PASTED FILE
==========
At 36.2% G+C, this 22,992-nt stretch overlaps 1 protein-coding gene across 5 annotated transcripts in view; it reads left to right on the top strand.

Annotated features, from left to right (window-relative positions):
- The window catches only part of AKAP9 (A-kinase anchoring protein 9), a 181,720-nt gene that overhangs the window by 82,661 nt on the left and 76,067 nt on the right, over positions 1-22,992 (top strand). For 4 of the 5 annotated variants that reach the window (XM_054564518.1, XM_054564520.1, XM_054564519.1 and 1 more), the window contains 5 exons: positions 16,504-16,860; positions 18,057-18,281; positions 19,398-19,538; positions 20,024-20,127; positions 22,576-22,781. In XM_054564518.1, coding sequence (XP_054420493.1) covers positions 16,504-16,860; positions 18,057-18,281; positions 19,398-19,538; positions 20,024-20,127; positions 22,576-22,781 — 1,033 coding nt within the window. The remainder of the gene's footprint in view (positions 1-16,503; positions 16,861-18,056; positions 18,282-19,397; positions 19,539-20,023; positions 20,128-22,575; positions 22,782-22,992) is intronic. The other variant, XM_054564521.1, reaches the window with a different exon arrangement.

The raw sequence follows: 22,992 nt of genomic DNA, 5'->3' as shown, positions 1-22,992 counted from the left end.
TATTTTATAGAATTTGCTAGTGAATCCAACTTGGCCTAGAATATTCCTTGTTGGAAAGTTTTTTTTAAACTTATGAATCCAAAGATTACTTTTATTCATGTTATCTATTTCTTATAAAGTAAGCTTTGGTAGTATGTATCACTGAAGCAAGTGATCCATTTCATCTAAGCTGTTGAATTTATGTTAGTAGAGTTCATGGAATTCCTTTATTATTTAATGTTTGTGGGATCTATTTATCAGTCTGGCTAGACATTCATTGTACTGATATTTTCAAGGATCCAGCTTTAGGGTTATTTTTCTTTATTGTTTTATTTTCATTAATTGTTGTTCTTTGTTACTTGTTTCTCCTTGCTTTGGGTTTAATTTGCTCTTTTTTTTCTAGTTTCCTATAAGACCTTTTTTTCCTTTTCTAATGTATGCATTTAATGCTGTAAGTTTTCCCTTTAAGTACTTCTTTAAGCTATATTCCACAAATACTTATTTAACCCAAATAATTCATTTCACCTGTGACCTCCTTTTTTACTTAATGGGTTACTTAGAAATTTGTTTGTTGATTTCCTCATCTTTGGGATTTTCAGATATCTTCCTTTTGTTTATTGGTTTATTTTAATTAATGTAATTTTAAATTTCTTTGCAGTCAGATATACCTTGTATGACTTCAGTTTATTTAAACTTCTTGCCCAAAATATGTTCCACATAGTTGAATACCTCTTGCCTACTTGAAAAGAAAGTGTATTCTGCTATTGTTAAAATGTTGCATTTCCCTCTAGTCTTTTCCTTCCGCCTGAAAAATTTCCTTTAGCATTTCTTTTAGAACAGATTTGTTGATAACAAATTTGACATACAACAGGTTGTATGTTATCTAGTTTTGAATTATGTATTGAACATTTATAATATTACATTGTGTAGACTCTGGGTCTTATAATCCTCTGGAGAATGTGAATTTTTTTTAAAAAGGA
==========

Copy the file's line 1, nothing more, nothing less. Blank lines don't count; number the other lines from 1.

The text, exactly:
At 36.2% G+C, this 22,992-nt stretch overlaps 1 protein-coding gene across 5 annotated transcripts in view; it reads left to right on the top strand.